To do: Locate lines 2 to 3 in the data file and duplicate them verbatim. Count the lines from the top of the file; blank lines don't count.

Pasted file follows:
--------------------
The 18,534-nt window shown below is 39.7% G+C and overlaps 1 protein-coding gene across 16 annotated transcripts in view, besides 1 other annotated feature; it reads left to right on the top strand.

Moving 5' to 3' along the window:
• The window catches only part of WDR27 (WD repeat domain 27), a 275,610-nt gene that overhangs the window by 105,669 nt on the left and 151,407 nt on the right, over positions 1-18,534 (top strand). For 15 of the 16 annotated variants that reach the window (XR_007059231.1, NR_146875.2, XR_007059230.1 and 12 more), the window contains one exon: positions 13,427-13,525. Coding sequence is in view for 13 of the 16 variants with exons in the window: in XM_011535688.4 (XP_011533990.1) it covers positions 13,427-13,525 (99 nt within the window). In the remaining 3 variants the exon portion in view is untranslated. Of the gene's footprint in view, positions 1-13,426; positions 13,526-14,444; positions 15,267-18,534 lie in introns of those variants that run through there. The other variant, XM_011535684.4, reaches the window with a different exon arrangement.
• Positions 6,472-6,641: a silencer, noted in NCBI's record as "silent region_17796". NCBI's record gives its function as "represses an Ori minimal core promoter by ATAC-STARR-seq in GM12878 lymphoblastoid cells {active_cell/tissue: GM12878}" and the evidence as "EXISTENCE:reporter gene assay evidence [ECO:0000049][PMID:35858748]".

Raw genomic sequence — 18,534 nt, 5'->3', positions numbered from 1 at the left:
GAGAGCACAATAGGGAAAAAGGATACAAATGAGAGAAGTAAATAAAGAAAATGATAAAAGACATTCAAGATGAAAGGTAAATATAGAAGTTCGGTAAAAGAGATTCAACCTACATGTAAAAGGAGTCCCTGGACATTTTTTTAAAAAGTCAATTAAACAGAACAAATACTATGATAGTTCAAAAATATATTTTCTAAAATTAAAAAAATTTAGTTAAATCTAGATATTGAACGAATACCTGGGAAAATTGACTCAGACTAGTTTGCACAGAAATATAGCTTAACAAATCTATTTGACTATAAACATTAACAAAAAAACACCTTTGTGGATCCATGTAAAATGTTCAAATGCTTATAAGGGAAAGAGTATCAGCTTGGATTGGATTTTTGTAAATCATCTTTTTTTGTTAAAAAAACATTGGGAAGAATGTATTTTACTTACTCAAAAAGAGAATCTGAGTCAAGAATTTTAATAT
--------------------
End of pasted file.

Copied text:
Moving 5' to 3' along the window:
• The window catches only part of WDR27 (WD repeat domain 27), a 275,610-nt gene that overhangs the window by 105,669 nt on the left and 151,407 nt on the right, over positions 1-18,534 (top strand). For 15 of the 16 annotated variants that reach the window (XR_007059231.1, NR_146875.2, XR_007059230.1 and 12 more), the window contains one exon: positions 13,427-13,525. Coding sequence is in view for 13 of the 16 variants with exons in the window: in XM_011535688.4 (XP_011533990.1) it covers positions 13,427-13,525 (99 nt within the window). In the remaining 3 variants the exon portion in view is untranslated. Of the gene's footprint in view, positions 1-13,426; positions 13,526-14,444; positions 15,267-18,534 lie in introns of those variants that run through there. The other variant, XM_011535684.4, reaches the window with a different exon arrangement.